Story

Jack the Giant Slayer opens with young farm boy Jack being read a bedtime story about King Erik. Erik was a legendary king who defeated the giants of Gantua, a land between earth and heaven. Through a series of flashbacks we learn that a race of fierce giants from the land of Gantua reached the lands below by climbing down magic beanstalks. They pillaged villages and feasted upon humans for many years. The giants were only stopped when King Erik created a magical crown that gave him supreme control over the giants. King Erik banished the giants to their own realm in the sky and chopped down the beanstalks. The magical crown and beans were buried with King Erik when he died.

As a young man of 18, Jack (Nicholas Hoult) heads off to market to sell his uncle’s horse and cart. While at the market, Jack rescues Princess Isabelle (Eleanor Tomlinson) from men who are assaulting her. She likes adventure and is dressed as a commoner. Later, a monk persuades Jack to sell him his horse in exchange for a few beans – the magic beans of the legend. The monk has just stolen the beans from the king’s councillor Roderick (Stanley Tucci), who had the beans for his own evil purposes.

Later that night Princess Isabelle is out on one of her adventures. She takes refuge in Jack’s house when the weather turns bad. Disaster strikes when one of the magic beans accidentally gets wet, sprouts into a giant beanstalk and shoots skyward, taking Jack’s house and the princess with it.

The next day King Bramwell (Ian McShane) orders Isabelle’s guardian, Elmont (Ewan McGregor), Jack, the treacherous Roderick and several guards to climb the beanstalk and bring back the princess. When Jack and Elmont reach the top of the beanstalk, they discover Gantua and an army of giants. Rescuing Isabelle is now very dangerous, and the entire kingdom is placed in danger when the leader of the giants, General Fallon (Bill Nighy), declares war on the kingdom below and comes down with his army.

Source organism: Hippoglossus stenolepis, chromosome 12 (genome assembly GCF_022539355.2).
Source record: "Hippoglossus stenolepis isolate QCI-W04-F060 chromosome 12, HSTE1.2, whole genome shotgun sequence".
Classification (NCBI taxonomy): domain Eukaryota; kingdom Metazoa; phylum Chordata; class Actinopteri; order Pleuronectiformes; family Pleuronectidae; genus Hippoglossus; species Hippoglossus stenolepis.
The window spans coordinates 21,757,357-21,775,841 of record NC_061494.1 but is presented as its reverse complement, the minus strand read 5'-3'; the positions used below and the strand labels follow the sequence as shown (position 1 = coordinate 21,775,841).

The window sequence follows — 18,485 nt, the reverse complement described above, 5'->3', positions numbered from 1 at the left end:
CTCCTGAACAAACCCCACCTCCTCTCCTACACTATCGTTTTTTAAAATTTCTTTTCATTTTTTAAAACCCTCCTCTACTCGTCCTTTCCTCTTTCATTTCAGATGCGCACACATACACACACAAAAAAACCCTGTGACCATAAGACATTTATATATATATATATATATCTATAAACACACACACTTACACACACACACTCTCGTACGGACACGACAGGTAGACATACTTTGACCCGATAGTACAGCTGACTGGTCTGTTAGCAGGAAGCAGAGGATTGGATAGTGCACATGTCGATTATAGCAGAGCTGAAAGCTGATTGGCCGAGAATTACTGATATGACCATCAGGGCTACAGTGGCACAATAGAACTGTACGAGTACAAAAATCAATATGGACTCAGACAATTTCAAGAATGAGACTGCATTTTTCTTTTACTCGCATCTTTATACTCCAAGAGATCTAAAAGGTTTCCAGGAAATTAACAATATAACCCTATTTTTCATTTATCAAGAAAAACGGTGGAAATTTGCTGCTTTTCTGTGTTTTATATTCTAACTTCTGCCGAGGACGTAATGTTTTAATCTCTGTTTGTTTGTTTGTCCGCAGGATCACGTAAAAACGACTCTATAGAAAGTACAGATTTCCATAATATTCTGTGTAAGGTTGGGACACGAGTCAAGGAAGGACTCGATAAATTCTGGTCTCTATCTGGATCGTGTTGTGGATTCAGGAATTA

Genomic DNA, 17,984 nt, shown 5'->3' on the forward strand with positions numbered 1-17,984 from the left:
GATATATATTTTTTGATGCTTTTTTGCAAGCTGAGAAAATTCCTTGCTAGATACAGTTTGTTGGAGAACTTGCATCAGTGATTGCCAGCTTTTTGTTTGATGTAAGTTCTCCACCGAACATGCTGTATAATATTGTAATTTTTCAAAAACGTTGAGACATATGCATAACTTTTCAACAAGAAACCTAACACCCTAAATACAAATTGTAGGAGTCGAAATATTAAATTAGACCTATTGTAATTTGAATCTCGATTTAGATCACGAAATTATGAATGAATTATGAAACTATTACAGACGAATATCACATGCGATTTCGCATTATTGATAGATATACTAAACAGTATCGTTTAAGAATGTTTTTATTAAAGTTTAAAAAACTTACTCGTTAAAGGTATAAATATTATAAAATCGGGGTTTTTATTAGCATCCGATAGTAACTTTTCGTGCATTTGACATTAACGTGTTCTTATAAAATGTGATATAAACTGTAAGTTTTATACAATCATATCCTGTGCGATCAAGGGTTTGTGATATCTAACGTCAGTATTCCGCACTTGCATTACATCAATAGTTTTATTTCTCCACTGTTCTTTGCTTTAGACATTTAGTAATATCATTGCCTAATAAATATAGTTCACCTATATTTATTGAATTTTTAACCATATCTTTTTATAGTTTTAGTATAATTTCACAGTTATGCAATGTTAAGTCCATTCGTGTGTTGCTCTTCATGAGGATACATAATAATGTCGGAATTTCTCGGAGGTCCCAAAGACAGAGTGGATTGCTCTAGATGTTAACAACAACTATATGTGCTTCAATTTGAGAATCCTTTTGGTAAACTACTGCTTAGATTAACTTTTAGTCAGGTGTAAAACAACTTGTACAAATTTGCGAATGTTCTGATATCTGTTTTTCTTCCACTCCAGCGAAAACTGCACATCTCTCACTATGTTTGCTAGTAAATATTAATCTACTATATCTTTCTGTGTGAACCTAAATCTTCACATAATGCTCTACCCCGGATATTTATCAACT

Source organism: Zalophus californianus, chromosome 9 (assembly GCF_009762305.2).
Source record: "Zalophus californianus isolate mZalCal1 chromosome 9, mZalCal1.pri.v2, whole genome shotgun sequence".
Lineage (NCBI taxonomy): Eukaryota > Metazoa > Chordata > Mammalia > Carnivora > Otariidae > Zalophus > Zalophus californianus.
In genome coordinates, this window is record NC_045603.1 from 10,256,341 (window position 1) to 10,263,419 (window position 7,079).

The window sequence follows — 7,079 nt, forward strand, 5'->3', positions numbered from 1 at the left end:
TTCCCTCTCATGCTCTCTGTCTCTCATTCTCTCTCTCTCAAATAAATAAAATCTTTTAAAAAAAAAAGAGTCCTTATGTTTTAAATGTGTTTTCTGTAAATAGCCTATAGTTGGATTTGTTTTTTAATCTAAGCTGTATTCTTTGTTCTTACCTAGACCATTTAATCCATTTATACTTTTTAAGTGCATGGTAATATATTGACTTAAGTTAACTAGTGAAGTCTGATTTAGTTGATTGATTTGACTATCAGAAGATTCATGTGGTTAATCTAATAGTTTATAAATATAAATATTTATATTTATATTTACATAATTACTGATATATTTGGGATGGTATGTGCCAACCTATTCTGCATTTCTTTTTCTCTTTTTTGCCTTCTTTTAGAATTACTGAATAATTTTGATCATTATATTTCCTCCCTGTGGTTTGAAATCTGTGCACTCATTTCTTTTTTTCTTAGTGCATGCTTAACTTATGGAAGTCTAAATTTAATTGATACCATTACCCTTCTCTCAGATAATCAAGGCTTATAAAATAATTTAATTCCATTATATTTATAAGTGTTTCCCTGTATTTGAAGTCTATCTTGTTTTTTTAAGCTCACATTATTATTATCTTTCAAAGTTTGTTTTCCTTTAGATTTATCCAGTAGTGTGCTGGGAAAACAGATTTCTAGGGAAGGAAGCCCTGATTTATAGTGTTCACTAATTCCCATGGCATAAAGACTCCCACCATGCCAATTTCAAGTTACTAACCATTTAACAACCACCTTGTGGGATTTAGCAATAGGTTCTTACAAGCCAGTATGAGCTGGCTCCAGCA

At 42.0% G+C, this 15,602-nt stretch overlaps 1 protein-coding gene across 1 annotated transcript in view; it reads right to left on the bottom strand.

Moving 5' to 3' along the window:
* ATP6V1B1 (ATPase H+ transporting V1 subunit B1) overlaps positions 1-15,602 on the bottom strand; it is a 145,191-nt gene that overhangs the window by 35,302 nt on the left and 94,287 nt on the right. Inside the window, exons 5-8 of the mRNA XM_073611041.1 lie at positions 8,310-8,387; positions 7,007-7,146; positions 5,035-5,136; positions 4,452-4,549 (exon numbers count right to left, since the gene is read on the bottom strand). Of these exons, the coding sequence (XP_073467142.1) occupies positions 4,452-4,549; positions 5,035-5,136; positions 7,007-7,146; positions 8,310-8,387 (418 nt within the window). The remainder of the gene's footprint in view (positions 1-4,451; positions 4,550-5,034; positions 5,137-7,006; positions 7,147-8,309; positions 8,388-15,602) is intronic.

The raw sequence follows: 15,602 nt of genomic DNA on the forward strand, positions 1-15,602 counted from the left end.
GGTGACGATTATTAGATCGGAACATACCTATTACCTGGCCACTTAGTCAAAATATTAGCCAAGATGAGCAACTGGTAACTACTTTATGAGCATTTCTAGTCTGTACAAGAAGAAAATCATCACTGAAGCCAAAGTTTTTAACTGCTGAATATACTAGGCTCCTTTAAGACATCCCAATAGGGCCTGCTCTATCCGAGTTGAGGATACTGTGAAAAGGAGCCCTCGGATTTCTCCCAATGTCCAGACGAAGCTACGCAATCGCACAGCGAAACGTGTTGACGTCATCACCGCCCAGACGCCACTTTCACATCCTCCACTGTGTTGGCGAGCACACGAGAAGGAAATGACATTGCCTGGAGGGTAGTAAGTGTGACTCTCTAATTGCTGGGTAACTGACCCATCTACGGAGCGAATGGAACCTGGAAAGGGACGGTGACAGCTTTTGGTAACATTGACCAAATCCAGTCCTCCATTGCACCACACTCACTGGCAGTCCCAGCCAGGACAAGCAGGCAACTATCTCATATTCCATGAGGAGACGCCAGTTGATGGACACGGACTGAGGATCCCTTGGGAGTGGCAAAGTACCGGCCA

Themes

Fairytales and the supernatural; revenge; treachery

Violence

This movie has intense fantasy violence, action violence, murder, battle violence and danger throughout. It also shows several gruesome deaths. For example:
  • In a flashback scene, animated images of giants carrying medieval weapons storm down a giant beanstalk, terrorising villagers and burning down houses. A voiceover says that giants pillaged villages and killed and ate humans for hundreds of years. There is an image of a giant about to put a human in his mouth.
  • In a battle between giants and soldiers, giants pick up soldiers and eat them. A giant bites the head off one soldier and tosses his body away. Giants throw burning trees over a castle wall, hitting soldiers and spreading fire over the ground. Soldiers shoot several giants in the face and head with large arrows. The scene doesn’t show a lot of blood and gore.
  • Three men stop Princess Isabelle. One man grabs her wrist and won’t let her go. When Jack intervenes, the man lets go of the princess’s wrist and punches Jack in the face, knocking him to the ground.
  • A monk is tied to a chair, slumped over and groaning in pain. After questioning the monk, Roderick draws out a long dagger to stab the monk in the chest and kill him.
  • Roderick murders a man by pushing him off a cliff. The man screams as he falls.
  • A giant pins Princess Isabelle down and holds a knife above her as if he’s about to cut off her head. Before the giant can kill the princess, Jack jumps on to the giant’s back and stabs him with a huge knife. The giant staggers around trying to reach for the knife and then falls backwards into a wall. This pushes the knife deeper into his back, and the giant falls down dead. The dead giant’s face looks scary and disturbing – his eyes are open and they look cloudy.
  • Jack lifts the helmet off a sleeping giant and puts a beehive into the giant’s mouth. The giant wakes up, slapping his head. He pulls off his helmet and then overbalances, falling off the top of a cliff. The giant falls through the air and lands hard on the ground. His dead body lies on the ground, his eyes open and tongue hanging out.